a failed history substitution. 

    If set, and Readline is being used, the results of history substitution 
    are not immediately passed to the shell parser. Instead, the resulting line 
    is loaded into the Readline editing buffer, allowing further modification. 

    If set, and Readline is being used, Bash will attempt to perform hostname 
    completion when a word containing a '@' is being completed. 
    This option is enabled by default. 

    If set, Bash will send SIGHUP to all jobs when an interactive login shell exits. 

    Allow a word beginning with '#' to cause that word and all 
    remaining characters on that line to be ignored in an interactive shell.
    This option is enabled by default. 

    If enabled, and the cmdhist option is enabled, multi-line commands 
    are saved to the history with embedded newlines rather than using semicolon 
    separators where possible. 

    If set, and a file that Bash is checking for mail has been accessed since the
    last time it was checked, the message "The mail in mailfile  has been read" is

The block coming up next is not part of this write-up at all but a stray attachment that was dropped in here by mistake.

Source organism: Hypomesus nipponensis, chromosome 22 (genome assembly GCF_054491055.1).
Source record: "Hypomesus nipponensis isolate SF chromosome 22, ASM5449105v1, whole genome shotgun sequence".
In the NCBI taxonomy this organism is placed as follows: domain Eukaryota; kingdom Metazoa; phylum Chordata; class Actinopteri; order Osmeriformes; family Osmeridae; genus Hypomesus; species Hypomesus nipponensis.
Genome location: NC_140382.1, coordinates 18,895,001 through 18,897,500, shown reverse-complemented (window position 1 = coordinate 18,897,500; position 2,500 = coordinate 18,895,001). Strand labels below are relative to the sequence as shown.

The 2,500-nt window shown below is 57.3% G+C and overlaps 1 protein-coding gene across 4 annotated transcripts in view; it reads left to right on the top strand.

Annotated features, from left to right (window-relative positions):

If set, and Readline is being used, Bash will not attempt to search the 
    PATH for possible completions when completion is attempted on 
    an empty line. 

    If set, Bash matches filenames in a case-insensitive fashion when performing 
    filename expansion. 

    If set, Bash allows filename patterns which match no files to expand to 
    a null string, rather than themselves. 

    If set, the programmable completion facilities are enabled.
    This option is enabled by default. 

    If set, prompt strings undergo variable and parameter expansion after being 
    expanded. This option is enabled by default. 

    The shell sets this option if it is started in restricted mode. The value 
    can not be changed. This is not reset when the startup files are executed, 
    allowing the startup files to discover whether or not a shell is restricted. 

    If this is set, the shift builtin prints an error message when 
    the shift count exceeds the number of positional parameters. 

    If set, the source builtin uses the value of PATH  to find the directory containing
    the file supplied as an argument. This option is enabled by default.

    If set, the echo builtin expands backslash-escape sequences 
    by default.

'shopt' is a BASH builtin command.


Turn on spell checker for directory names in the cd builtin:

$ shopt -s cdspell

“The dogma of the ghost in the machine” ~ Gilbert Ryle

Related Linux commands

env - Display, set, or remove environment variables.
function - Define Function Macros.
local - Create variables.
logname - Print current login name.
set - Manipulate shell variables and functions.
uname - Print system information.
users - Print login names of users currently logged in.
who - Print who is currently logged in.
Equivalent Windows commands: SETLOCAL - Set options to control the visibility of variables.